About 50 percent of bird species have two foveas per eye and some birds have three foveas per eye, a trick to widen angular range of vision without requiring the animal to move its eye or head. Birds are smart. Crows and parrots are very smart. Interestingly, the exaggerated structures in a bird’s head are its eyes — the cerebral hemispheres don’t add up to much. The brain of a mature African Gray Parrot is the size of a shelled walnut, yet these astonishing animals exhibit many of the cognitive skills we would expect of a 4 or 5 year old human child.

In vertebrates without any fovea — most vertebrates — I would guess the essential signal sought from the retina by the brain is in the frequency domain, on the Fourier plane, although it would be helpful to sample the blurry image plane as well.

These animals must extract a useful image from a murky fuzzy scene owing to the intervening retinal tissue that obscures their photoreceptors and wildly diffuses the incoming light. For these animals, we can guess that the incoming signal from the Fourier plane on the retina would be filtered and transformed, by analog calculation in the brain, into a sharper image of the world. Because the intervening goo is a fixed feature of the animal’s own retina, the filter specification should be constant in every scene, so the delivery of a crisp, useful image could be accomplished very quickly. The whole process could be, in essence, hardwired.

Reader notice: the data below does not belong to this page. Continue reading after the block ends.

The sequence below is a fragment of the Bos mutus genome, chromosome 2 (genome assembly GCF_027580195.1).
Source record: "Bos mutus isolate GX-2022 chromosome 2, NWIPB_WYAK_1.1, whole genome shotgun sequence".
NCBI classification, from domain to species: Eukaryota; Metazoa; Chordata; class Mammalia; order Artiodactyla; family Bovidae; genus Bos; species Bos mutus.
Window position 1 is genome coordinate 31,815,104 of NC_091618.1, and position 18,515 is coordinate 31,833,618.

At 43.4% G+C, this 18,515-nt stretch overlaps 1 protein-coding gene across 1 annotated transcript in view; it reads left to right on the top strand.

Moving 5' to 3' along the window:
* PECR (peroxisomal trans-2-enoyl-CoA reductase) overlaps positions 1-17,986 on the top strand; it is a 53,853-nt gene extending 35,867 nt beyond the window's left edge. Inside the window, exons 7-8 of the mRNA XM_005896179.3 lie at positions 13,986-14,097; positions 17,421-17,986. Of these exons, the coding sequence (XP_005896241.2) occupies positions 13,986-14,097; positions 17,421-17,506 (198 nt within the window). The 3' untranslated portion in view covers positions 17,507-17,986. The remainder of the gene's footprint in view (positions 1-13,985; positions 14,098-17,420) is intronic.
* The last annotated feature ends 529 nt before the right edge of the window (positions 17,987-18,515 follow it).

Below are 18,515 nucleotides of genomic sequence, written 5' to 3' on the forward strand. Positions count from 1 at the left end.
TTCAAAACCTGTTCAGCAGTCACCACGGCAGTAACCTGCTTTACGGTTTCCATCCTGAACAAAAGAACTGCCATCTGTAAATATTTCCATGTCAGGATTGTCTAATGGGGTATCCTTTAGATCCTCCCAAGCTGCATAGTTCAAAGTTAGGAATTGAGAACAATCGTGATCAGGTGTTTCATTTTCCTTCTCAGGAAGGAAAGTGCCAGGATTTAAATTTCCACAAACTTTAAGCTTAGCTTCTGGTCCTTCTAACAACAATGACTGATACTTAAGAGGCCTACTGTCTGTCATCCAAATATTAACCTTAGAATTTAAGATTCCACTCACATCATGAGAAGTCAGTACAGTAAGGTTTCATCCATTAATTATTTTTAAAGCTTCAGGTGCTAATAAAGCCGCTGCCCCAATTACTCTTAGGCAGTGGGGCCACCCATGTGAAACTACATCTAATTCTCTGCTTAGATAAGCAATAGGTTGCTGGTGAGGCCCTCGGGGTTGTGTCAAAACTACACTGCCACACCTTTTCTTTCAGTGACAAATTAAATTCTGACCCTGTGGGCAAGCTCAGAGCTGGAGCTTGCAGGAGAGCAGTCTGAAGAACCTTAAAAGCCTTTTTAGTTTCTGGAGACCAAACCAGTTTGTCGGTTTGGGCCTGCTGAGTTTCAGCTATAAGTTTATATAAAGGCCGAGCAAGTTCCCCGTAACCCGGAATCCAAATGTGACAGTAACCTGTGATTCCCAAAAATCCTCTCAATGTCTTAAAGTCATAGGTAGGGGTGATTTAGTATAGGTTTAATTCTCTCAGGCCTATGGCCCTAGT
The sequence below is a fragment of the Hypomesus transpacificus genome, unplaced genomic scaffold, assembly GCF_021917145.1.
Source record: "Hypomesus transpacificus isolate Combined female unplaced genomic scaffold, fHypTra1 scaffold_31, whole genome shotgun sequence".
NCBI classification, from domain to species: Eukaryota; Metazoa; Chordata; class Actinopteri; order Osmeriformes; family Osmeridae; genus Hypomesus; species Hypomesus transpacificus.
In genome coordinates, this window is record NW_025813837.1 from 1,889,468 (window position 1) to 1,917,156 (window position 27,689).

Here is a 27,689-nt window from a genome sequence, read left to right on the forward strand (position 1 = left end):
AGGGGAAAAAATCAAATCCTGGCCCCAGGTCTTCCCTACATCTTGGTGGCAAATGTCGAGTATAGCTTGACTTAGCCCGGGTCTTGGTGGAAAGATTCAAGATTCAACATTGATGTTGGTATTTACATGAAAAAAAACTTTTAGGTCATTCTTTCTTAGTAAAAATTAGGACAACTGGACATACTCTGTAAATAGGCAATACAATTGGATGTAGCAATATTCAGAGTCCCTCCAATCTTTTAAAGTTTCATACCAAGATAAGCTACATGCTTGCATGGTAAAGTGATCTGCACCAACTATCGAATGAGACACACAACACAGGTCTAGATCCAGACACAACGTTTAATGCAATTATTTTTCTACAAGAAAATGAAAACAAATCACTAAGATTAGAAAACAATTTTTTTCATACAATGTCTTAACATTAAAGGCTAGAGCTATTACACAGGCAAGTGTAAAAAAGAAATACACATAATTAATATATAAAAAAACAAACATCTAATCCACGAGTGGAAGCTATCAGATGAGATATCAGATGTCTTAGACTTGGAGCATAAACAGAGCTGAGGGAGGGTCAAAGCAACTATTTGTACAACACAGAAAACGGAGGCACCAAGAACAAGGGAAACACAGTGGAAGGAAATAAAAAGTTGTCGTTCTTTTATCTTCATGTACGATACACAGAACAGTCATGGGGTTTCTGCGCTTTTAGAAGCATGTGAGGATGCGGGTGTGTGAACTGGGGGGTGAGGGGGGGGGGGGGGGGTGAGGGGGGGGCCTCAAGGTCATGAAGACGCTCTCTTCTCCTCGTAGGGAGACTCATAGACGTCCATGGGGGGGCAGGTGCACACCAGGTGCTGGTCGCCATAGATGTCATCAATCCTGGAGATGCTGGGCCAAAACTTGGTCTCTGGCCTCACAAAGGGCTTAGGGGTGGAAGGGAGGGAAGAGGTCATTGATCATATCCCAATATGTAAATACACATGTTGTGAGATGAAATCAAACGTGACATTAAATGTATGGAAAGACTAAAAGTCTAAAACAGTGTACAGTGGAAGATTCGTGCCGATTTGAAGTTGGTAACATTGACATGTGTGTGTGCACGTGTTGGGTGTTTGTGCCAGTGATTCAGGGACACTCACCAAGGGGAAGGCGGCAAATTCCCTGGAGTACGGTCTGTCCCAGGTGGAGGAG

Modern image enhancement software and de-blurring software works on similar principles. One speculates that Fourier de-blurring machinery in vertebrates is truly ancient. It probably evolved before the lens did, when the eye had to function with some other, less wonderful means of manipulating light: e.g. a pinhole, a sieve, a zone plate or a mirror, or some combination of these.

Why are we so intelligent?
At this point it becomes easy to speculate that our intelligence evolved from de-blurring machinery, that is, from Fourier processing hardware in the brain. When the clear sighted fovea finally appeared and made it unnecessary to run the de-blurring machinery all day every day, perhaps this left the Fourier processor of the brain some leisure time to start thinking about things. Mixing and matching, filtering and remembering.

The idea reads like a parody of the walking-upright hypothesis, wherein the evolution of our 2-legged stance freed our hands to make tools, throw things, etc., and the big brain followed.

But anyway, there it is. Maybe we are so smart because we evolved an open fovea, and thus freed for other tasks our already fully-evolved Fourier processors. The fovea provided the innate Fourier processor with the leisure to do things other than de-blurring our vision. This could account for the special intelligence of primates and birds, but one would have to make a more complicated case to explain the intelligence of dolphins. And the question also arises — just how smart is a chameleon? No data. However, I have read that as insect hunters chameleons can be cunning.

The eye evolved long before the ear. However, the cochlear membrane of the ear is understood to be a Fourier analyzer. The cochlear membrane is thus analogous to the Fourier plane of the lens of the eye. Two of our major sensory systems, sight and hearing, prominently feature at their input ends a Fourier analyzer. This is a strong hint from simple anatomy that the human brain is a Fourier machine.

Parsing the retina
There are at least two ways to split the retina into two distinct detectors for the Fourier and image planes, respectively. One would be a detector split into two overlaid tiers, stacked up along the optical axis. This approach would seem to work best for lower vertebrates.

Turtles, for example, have a very thick, multi layered retina. This is understood to be the turtle’s solution to the problem of accomodation without a squeezable lens, but perhaps one could also allocate tiers of the turtle retina to a Fourier plane and an image plane.